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Sometimes there's a downside to speaking too clearly in politics, diplomacy and economics

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WASHINGTON - For U.S. policy makers, events that seem at first like positive developments can sometimes unexpectedly bite back.

When federal budget deficits finally began to shrink in early spring as recovery from the Great Recession advanced, economic growth started inching down — not up.

And when Federal Reserve Chairman Ben Bernanke suggested last week that continued economic gains might allow the central bank to begin withdrawing financial life supports "later this year" — a statement that sounded like good news — it triggered a multiday sell-off in the stock and bond markets.

It's not just economic policy. Foreign policy under President Barack Obama also hit a few recent snags.

While in Europe, Obama reached out to Russia to negotiate new reductions in the nuclear arsenals of both countries — and drew a quick rebuff from Moscow. Obama also welcomed a new initiative for peace talks with Afghanistan's Taliban militants. But Afghan President Hamid Karzai renounced the formula the next day and refused to participate in the talks.

"We had anticipated that at the outset, there were going to be some areas of friction, to put it mildly, in getting this thing off the ground," Obama said of the Taliban outreach.

The episodes serve as a reminder of how tricky negotiating both economic and foreign policy can be in a complex and interconnected world, rife with political challenges at home and overseas. And that in economics, diplomacy and politics, speaking too clearly sometimes has a price.

Obama has little room to manoeuvr domestically given harsh partisan divides in Congress. And there is scant appetite in either party — or money in government coffers — for expensive new fiscal initiatives to further spur growth and job creation.

The previous two Fed chairmen — Alan Greenspan and Paul Volcker — often seemed deliberately obscure when discussing Fed strategy. It wasn't always clear what they meant, but their public comments rarely triggered huge market selloffs either. Bernanke has made a point of being transparent.

"We are determined to be as clear as we can," he said last week at one of his regular news conferences.

Wayne Fields, an expert on political and presidential rhetoric at Washington University in St. Louis, said the issue of how candid to be and how much to disclose is a problem for presidents and Fed chairmen alike, one intensified by the recent debate over government secrecy and surveillance.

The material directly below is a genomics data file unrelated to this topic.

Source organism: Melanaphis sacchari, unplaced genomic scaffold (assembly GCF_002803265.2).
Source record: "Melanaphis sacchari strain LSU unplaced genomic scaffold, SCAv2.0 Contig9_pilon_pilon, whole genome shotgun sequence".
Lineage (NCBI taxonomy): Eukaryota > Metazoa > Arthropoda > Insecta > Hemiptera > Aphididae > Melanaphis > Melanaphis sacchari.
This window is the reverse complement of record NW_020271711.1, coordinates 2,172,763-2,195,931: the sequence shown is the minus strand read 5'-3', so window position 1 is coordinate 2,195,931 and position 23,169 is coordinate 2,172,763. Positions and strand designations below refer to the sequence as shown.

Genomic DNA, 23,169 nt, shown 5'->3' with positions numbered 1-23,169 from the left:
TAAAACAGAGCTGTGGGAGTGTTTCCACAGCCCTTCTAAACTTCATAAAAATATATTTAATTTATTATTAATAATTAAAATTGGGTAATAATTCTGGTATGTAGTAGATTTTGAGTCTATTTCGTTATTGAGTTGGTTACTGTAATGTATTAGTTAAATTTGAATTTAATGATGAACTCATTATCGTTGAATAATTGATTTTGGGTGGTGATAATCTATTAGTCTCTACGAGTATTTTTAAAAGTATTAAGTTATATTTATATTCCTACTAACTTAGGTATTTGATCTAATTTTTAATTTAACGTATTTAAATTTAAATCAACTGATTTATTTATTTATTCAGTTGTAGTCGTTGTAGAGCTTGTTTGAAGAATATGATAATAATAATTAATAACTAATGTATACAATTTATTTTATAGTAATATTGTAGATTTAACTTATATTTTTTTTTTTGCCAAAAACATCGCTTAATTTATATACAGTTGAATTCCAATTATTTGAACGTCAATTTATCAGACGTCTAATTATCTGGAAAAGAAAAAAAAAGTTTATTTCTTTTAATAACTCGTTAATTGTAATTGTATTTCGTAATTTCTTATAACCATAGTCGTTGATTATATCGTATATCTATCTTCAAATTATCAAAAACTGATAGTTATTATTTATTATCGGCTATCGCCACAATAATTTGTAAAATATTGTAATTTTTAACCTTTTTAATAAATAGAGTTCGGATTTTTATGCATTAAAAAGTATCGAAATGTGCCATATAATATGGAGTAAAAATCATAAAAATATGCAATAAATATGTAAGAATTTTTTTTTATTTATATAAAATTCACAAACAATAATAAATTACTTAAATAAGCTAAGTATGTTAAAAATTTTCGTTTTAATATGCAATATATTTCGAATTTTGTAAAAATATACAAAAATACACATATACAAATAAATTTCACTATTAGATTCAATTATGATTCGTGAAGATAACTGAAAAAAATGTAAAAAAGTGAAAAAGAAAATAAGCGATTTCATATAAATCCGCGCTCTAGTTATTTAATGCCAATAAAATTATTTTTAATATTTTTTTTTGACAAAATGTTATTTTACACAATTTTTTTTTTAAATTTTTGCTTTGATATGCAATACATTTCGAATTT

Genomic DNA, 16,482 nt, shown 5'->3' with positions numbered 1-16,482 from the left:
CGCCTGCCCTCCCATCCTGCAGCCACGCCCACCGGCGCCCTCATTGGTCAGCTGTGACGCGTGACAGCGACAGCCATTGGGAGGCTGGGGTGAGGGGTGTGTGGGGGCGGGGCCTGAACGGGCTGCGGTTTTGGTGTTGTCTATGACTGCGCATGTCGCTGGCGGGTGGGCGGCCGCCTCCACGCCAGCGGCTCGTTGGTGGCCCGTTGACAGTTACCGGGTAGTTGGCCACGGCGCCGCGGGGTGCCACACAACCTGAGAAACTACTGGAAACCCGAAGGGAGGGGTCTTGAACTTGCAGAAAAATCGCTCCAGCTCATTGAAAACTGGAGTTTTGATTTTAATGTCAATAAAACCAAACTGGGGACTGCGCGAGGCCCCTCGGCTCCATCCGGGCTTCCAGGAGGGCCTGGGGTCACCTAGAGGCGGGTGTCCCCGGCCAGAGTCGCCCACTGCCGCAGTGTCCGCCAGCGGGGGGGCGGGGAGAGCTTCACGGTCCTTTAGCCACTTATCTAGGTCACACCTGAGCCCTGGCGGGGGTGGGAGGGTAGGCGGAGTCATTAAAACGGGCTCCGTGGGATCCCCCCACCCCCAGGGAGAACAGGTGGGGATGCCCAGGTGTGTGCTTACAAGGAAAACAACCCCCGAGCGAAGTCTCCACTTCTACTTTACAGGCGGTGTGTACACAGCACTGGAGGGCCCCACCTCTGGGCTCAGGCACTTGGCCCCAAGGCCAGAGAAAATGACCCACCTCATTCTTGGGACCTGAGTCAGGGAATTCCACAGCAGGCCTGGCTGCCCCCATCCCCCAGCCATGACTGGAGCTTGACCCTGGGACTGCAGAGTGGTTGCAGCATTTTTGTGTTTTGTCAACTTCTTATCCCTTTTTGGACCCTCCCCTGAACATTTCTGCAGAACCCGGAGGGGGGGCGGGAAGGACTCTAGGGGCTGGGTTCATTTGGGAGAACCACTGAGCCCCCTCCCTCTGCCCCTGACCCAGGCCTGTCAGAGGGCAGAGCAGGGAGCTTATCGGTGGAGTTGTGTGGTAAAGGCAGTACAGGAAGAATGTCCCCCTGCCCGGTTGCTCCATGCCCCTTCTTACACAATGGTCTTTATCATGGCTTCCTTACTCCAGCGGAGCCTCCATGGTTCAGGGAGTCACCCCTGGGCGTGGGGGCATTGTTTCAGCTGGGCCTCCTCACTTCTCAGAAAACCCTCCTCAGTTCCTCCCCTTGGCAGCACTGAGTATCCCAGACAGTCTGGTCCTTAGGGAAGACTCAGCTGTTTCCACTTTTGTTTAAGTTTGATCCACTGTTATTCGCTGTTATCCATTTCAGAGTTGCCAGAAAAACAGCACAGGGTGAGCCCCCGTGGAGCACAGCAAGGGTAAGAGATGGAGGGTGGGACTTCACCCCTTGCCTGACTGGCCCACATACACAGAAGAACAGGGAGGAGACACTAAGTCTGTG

"Both foreign policy and domestic policy are interacting in really complicated ways around these issues, where things so quickly get out and where things so quickly get revealed," Fields said. "What should we allow government to keep quiet? What level of clarity and precision do we expect? All information is vulnerable and up for grabs."

Some of the improved deficit picture is due to rising tax revenues from recovery-driven corporate profit increases. But a lot also stems from tax hikes on wealthier Americans approved during "fiscal cliff" negotiations in late December and automatic "sequester" spending cuts that kicked in March 1.

The lower deficit sounds good, but it already has hurt fragile economic growth, private and government economists say. After the gross domestic product rose by 2.4 per cent from January through March, GDP growth started slipping and is expected to be an anemic 1 per cent to 2 per cent in the current three-month quarter that ends June 30. The unemployment rate remains a high 7.6 per cent a full four years after the Great Recession ended.

The Fed under Bernanke has kept interest rates super-low for five years and created roughly $3 trillion in new money for a bond-buying program intended to reignite business activity and keep mortgage and other long-term rates down. Now the Fed is seeking a gradual way to quit the money-printing business without endangering the recovery or awakening long-tame inflation.

While meant to be reassuring, Bernanke's words on ending the Fed's financial stimulus helped fuel concern among investors that the U.S. economy still was not strong enough to survive without the central bank's stimulus. That's what triggered the market selloff. Market turmoil, if it continues, could set back the recovery.

Obama's clout in Congress will lessen even further the closer he gets to lame-duck territory. And Bernanke seems something of a lame duck after Obama noted publicly last week that it may be time for the chairman to step down when his current term ends in January.

The former Princeton University economist "has already stayed a lot longer than he wanted or he was supposed to," Obama told TV interviewer Charlie Rose. Obama reappointed Bernanke for a second term as chairman in 2010. Bernanke seems to be quietly signalling that he's prepared to leave, but declines to discuss it publicly.

"I think what Bernanke wants to do is lay out a clear path to how to get it done (withdrawing the Fed stimulus) before he leaves," said Mark Zandi, chief economist for Moody's Analytics. "I don't think he's going to have enough time. But he'll want to lay out a clear road map for everybody."

As for the economy, "I think odds are it will get better," Zandi said. "But the script is still being written."


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